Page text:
Alien Earthlike worlds 'like grains of sand', say 'wobble' boffins
Five year NASA skyscan reveals planet cornucopia
In a boon for those anticipating future discovery of alien life and/or human colonisation of other worlds, NASA boffins say that their latest analysis indicates that almost one in four stars may be orbited by planets as small as Earth.
"We studied planets of many masses - like counting boulders, rocks and pebbles in a canyon - and found more rocks than boulders, and more pebbles than rocks. Our ground-based technology can't see the grains of sand, the Earth-size planets, but we can estimate their numbers," says Andrew Howard, boss scientist of the team conducting the study.
"Earth-size planets in our galaxy are like grains of sand sprinkled on a beach - they are everywhere," says Howard.
The astronomer and his colleagues used the Keck telescope in Hawaii for a five-year sky census involving 166 sun-like stars in the general vicinity of our solar system. A NASA statement released yesterday specifies that they employed the "the radial velocity, or 'wobble' technique" to assay just how many planets of various sizes each sun possessed.
According to NASA:
A distinct trend jumped out of the data: smaller planets outnumber larger ones. Only 1.6 percent of stars were found to host giant planets orbiting close in. That includes the three highest-mass planet groups in the study, or planets comparable to Saturn and Jupiter. About 6.5 percent of stars were found to have intermediate-mass planets, with 10 to 30 times the mass of Earth – planets the size of Neptune and Uranus. And 11.8 per cent had the so-called "super-Earths," weighing in at only three to 10 times the mass of Earth.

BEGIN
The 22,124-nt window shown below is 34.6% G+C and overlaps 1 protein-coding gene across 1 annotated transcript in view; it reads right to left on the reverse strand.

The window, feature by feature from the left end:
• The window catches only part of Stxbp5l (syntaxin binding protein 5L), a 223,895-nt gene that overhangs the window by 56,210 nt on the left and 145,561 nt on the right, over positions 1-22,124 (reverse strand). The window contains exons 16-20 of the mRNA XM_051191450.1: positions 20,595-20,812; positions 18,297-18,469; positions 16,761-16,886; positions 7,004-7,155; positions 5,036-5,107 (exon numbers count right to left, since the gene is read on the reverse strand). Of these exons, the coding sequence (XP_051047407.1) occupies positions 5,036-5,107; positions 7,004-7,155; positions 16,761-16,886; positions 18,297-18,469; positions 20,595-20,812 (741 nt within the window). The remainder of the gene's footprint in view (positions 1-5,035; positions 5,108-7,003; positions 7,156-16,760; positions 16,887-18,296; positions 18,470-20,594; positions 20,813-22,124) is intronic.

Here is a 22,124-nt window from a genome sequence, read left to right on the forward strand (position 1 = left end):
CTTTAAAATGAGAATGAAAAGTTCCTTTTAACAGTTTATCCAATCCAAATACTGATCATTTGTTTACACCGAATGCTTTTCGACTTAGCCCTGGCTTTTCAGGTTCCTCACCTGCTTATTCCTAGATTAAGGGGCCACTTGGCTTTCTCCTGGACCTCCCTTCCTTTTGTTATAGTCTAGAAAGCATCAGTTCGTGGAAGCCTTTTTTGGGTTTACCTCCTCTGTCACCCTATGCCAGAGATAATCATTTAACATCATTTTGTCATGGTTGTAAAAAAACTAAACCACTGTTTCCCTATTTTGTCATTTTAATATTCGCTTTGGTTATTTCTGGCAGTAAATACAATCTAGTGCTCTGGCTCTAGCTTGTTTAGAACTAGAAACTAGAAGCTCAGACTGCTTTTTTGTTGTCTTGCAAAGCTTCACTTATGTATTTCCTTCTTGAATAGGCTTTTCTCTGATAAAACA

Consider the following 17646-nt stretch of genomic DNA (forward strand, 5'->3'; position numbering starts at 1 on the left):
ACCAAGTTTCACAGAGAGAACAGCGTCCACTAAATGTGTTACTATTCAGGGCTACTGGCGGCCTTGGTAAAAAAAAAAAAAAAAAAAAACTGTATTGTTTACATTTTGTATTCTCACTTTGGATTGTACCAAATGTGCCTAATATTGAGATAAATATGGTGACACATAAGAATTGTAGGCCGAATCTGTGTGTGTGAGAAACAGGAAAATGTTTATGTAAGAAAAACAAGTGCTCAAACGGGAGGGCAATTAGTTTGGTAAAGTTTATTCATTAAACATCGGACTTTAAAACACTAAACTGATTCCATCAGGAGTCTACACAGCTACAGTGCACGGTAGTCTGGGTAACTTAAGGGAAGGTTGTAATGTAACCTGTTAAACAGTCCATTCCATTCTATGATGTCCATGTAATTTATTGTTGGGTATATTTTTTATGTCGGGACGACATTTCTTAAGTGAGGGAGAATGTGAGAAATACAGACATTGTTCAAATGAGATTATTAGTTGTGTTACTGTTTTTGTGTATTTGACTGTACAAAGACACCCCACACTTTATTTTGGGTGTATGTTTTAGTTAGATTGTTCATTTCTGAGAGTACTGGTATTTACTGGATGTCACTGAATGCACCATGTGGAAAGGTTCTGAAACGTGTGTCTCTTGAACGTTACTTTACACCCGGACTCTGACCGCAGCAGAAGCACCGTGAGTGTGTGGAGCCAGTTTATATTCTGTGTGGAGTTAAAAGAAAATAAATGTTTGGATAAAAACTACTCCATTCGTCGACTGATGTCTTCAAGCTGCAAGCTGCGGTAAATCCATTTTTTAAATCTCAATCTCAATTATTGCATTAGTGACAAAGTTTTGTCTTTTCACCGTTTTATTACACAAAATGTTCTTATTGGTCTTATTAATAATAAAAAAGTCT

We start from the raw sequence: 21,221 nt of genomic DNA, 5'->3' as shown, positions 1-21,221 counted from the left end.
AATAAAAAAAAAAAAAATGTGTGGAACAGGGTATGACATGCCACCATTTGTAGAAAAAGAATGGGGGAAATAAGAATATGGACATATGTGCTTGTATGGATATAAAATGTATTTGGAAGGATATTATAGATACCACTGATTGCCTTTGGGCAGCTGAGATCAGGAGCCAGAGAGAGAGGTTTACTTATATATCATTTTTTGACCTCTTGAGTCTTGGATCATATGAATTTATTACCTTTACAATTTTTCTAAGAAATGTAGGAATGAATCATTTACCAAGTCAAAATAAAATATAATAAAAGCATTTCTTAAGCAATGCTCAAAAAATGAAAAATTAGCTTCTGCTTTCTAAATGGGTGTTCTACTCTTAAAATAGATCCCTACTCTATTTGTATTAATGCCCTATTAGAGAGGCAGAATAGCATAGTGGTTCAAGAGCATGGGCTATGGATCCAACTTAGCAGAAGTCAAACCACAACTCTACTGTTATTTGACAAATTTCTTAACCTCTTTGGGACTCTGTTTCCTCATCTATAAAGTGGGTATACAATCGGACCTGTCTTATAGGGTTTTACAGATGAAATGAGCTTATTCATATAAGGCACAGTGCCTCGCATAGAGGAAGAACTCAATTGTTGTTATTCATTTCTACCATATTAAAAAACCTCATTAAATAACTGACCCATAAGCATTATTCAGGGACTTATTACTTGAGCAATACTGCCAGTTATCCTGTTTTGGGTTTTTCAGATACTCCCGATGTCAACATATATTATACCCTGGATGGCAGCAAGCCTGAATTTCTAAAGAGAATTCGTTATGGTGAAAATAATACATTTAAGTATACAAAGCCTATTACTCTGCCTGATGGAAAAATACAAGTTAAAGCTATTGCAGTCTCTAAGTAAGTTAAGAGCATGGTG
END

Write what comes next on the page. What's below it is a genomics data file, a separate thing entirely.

"The data tell us that our galaxy, with its roughly 200 billion stars, has at least 46 billion Earth-size planets, and that's not counting Earth-size planets that orbit farther away from their stars in the habitable zone," says top planet-hunter boffin Geoff Marcy, part of the Keck team.
Some models of planetary formation suggest that there would be a "desert" of planets in the hot zones close to stars, implying that Earth-size worlds would normally be found in the cooler outer regions.
Though the new study refers only to Earth-sized worlds orbiting close in to their parent stars - ones which would be too hot for liquid water to exist, and thus unable to develop or sustain life along Earthly lines - it means that there are in fact many, many such planets to be found orbiting nearby suns. This should also mean that there are a decent number within their stars' habitable zones, perhaps home to alien life now or the colonists of humanity one day in the far future once we've cracked the problems of star travel.
The planet-sniffing study is published here by major boffinry mag Science (subscription required for full article). ®
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